Silk Brocades and Xuan Paper

This page describes the characteristics of the silks and papers we offer for our custom Asian calligraphy wall scrolls and paintings.

Most Popular Silk Choices

We buy thousands of yards of these 3 silks every year (and thus we get a good price from the mill)...

Gold

This is a popular color for calligraphy. It gives an antique or traditional feel to a wall scroll. It also goes well with any room, blending well with wood-tones of your furniture. When the light hits just right, this silk has a shiny but dark gold color. Without light shining on it, this silk looks like simple brocade with a brown and tan pattern.

Looks great with all paper colors except light blue.

Ivory

Your computer monitor may not display this color correctly. It is white silk with a warm yellow hue. Some people call this "antique white" or "ivory".

This silk goes well with darker xuan papers like tan or red.

White

White is a great all-purpose silk color that fits with almost every decor.

This silk goes well with all paper colors except beige or white

Specialty Silk Brocades + $2

For a variety of reasons, the following silk colors/textures cost a little more...

Copper

My favorite silk!
This is a darker silk that some might call deep gold or an almost reddish-brown.

This looks great with nearly any paper color, and any color of decor in your home.

Frost Green

This is a fresh light green color that some people will call "misty mint", or "Irish white".
Your computer monitor may be showing this a bit darker than the true color. When the light hits this silk just right, it almost looks white.

Looks great with tan paper. Also good with lighter colors. Not a good match with red!

Frost Blue

This is a special-purpose silk. Make sure it will match your decor. Some people will call this "baby blue" or "powder blue".

Make your own judgment, but this silk should probably be matched with a lighter color such as beige or a yellow-hue paper.

Plain Black

A black wall scroll is a very rare thing in Asia. We only offer this color because of western customers who insist on it.

We had to get this custom made at the mill, so I'm sure we're the only place in Asia where you'll find black silk.

Great for funerals and wakes.

Medium Green

We are having trouble getting large batches of medium green. The shade and pattern of green you receive may vary from the image here (each small batch that we receive is slightly different).

Green silk looks great with tan paper and all other papers except reds and blues.

Blue / Gold

We call this silk Crazy Blue/Gold for a reason!

This silk can appear to be blue or a golden-yellow depending on the angle you view it from, and lighting. It is really hard to get a good picture of this silk as it changes color depending on the angle and kind of light that hits it.

Plain Mocha

Before silk brocades were both common and shiny, this was the kind of silk you would find on a wall scroll. This silk is plain, and not very shiny at all. If want the look of an antique scroll from hundreds of years ago, this is a great choice.

Plain Ivory

Before silk brocades were both common and shiny, this was the kind of silk you would find on a wall scroll. This silk is plain, and not very shiny at all. If want the look of an antique scroll from hundreds of years ago, this is a great choice.

Plain White

Before silk brocades were both common and shiny, this was the kind of silk you would find on a wall scroll. This silk is plain, and not very shiny at all. If want the look of a white scroll from hundreds of years ago, this is the best choice.



Xuan Papers

Please note that not all papers are available from all calligraphers. Each master calligrapher has all but one or two of these in stock in their studio. The economy calligrapher has 8 paper options.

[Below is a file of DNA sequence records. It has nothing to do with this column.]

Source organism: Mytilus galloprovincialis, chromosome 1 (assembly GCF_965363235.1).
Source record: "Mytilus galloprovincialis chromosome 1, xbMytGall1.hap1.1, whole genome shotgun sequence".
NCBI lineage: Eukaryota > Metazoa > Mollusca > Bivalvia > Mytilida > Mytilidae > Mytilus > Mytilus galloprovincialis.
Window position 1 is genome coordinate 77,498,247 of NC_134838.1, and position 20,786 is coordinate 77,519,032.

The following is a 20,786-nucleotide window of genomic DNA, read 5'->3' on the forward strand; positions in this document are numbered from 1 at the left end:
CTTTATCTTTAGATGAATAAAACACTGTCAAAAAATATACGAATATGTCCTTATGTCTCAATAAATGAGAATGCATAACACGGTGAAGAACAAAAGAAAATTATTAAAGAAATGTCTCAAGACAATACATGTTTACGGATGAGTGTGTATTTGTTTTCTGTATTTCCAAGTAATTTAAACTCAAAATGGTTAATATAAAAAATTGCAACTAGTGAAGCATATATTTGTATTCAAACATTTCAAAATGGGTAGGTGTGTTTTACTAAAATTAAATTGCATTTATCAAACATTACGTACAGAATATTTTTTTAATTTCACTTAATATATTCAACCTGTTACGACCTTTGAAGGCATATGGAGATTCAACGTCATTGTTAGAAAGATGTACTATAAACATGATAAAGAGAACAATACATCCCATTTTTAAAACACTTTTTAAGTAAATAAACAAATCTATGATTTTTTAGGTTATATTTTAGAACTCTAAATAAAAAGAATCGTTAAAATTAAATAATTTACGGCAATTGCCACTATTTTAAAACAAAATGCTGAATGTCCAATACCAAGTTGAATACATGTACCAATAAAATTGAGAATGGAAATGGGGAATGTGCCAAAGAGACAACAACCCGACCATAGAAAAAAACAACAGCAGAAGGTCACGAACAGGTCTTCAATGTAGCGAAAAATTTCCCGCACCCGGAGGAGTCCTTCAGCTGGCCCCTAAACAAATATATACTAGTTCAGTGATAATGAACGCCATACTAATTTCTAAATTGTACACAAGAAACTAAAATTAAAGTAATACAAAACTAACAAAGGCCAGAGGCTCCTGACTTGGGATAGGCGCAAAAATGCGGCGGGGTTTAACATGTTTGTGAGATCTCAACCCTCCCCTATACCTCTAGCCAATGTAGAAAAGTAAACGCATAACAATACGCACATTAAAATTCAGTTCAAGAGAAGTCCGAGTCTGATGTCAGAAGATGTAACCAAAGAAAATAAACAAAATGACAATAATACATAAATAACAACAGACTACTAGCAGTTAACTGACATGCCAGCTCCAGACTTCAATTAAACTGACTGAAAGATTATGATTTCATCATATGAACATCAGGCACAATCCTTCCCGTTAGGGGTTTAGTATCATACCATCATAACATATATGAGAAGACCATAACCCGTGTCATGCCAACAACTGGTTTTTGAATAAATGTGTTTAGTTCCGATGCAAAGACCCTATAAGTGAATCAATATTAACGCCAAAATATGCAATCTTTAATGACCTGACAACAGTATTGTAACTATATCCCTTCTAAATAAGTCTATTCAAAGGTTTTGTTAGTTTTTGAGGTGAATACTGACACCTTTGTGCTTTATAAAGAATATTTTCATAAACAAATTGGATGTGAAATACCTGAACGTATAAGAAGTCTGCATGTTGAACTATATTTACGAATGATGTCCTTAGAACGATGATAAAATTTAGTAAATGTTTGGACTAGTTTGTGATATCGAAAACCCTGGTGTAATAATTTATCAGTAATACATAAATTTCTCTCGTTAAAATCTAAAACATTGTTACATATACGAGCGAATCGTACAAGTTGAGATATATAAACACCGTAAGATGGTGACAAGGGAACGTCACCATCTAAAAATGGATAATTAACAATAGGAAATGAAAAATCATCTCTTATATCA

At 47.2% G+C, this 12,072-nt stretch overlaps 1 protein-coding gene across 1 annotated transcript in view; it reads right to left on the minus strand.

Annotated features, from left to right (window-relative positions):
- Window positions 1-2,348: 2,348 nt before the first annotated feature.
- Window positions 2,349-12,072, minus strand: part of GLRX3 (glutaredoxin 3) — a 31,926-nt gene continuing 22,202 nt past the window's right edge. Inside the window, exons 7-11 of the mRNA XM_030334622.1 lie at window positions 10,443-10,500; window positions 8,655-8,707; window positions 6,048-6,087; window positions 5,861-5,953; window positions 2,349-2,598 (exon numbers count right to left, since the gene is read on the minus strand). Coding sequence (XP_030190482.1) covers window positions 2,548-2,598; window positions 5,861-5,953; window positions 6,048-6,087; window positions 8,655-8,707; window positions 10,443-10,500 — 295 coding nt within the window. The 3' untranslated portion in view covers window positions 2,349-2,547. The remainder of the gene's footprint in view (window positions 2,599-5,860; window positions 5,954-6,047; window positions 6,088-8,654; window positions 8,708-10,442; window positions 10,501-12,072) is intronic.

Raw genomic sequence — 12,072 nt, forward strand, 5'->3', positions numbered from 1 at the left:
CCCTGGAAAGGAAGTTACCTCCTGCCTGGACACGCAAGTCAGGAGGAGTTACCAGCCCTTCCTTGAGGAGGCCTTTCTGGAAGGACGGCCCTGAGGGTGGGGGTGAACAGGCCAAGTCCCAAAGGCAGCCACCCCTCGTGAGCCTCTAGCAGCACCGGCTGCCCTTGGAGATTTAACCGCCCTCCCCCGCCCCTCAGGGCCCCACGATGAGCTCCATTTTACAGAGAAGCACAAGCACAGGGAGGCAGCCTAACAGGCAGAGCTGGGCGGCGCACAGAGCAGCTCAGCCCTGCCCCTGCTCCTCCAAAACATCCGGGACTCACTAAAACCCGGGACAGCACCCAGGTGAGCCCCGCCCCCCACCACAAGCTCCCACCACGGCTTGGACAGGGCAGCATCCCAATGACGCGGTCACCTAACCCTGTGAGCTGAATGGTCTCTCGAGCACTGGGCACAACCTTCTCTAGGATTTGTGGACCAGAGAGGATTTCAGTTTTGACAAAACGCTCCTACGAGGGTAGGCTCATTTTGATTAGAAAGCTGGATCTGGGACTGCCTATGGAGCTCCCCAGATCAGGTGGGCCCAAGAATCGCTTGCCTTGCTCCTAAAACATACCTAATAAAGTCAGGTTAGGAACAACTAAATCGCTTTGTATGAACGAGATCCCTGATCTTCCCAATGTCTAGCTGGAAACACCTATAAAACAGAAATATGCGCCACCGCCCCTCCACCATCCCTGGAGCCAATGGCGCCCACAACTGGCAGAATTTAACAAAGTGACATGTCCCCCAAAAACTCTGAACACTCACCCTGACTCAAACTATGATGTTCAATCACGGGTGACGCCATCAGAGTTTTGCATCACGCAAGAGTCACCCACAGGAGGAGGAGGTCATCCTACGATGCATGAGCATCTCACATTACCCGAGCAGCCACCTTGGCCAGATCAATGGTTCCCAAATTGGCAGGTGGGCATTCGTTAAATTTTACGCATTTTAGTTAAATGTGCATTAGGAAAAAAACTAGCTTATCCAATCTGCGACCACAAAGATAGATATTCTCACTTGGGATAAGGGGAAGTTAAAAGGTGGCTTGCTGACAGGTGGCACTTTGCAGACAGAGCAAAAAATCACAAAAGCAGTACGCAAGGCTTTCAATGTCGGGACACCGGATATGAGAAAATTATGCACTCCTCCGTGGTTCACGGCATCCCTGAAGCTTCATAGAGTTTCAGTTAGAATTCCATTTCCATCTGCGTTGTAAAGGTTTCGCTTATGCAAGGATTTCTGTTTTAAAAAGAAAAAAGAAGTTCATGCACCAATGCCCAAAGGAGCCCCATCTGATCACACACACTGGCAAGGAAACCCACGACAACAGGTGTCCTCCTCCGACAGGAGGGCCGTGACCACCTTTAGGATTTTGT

Premium xuan paper with gold flakes

These gold flakes are not the first thing you notice on a calligraphy wall scroll, but they add something special to the artwork. High-quality calligraphy is often seen on this quality paper. Especially good for gifts.

Don't let these images or your computer monitor fool you, these gold-flake papers are more subtle than they appear on your computer screen, and look great in real life (just really hard to accurately photograph).

Beige w/Gold Flecks

This is a very common color for calligraphy. Artists refer to this paper as "white" in Chinese, but if you hold a sheet of white computer paper next to it, it becomes obvious that his is a non-bleached natural beige color.

Tan w/Gold Flecks

This one of my personal favorites for calligraphy. This tan color gives a very classic look to a wall scroll, especially when matched with gold silk.

Red w/Gold Flecks

Red paper is great for very special, seasonal, or festive calligraphy. If you are getting a double happiness or any phrase on a wall scroll for a wedding, this is a great choice. In China, red is both a festive and good luck color.

Buddha Orange w/Gold Flecks

This is also known as Buddha Orange. This is a common color for Buddhist-related phrases, words and scriptions.

This goes best with white or ivory silk.

Yellow Hue w/Gold Flecks

Depending on your decor, this paper can look a bit yellow. This is especially true if you hand it on a very white wall. This color is probably suitable in a darker room with brown and natural tones - not my first choice, as I think tan or beige more safely match various decors.

Light Blue w/Gold Flecks

This color does not match many of our silks. I suggest white silk only. Matching this with blue would just be "too blue". Choose this paper cautiously - and only if you have a special reason to do so.


Special Handmade Papers

While technically, all xuan paper is handmade, these papers received special treatments during the paper-making process.

Natural Fiber

If you are considering plain white paper because you are not a fan of gold flakes, I suggest that you first consider this paper. This is a little warmer in color than the plain white. If you look closely at the actual paper, you find fibers are uniform in color and size, and give the paper a natural handmade look without extra chunks and color deviations.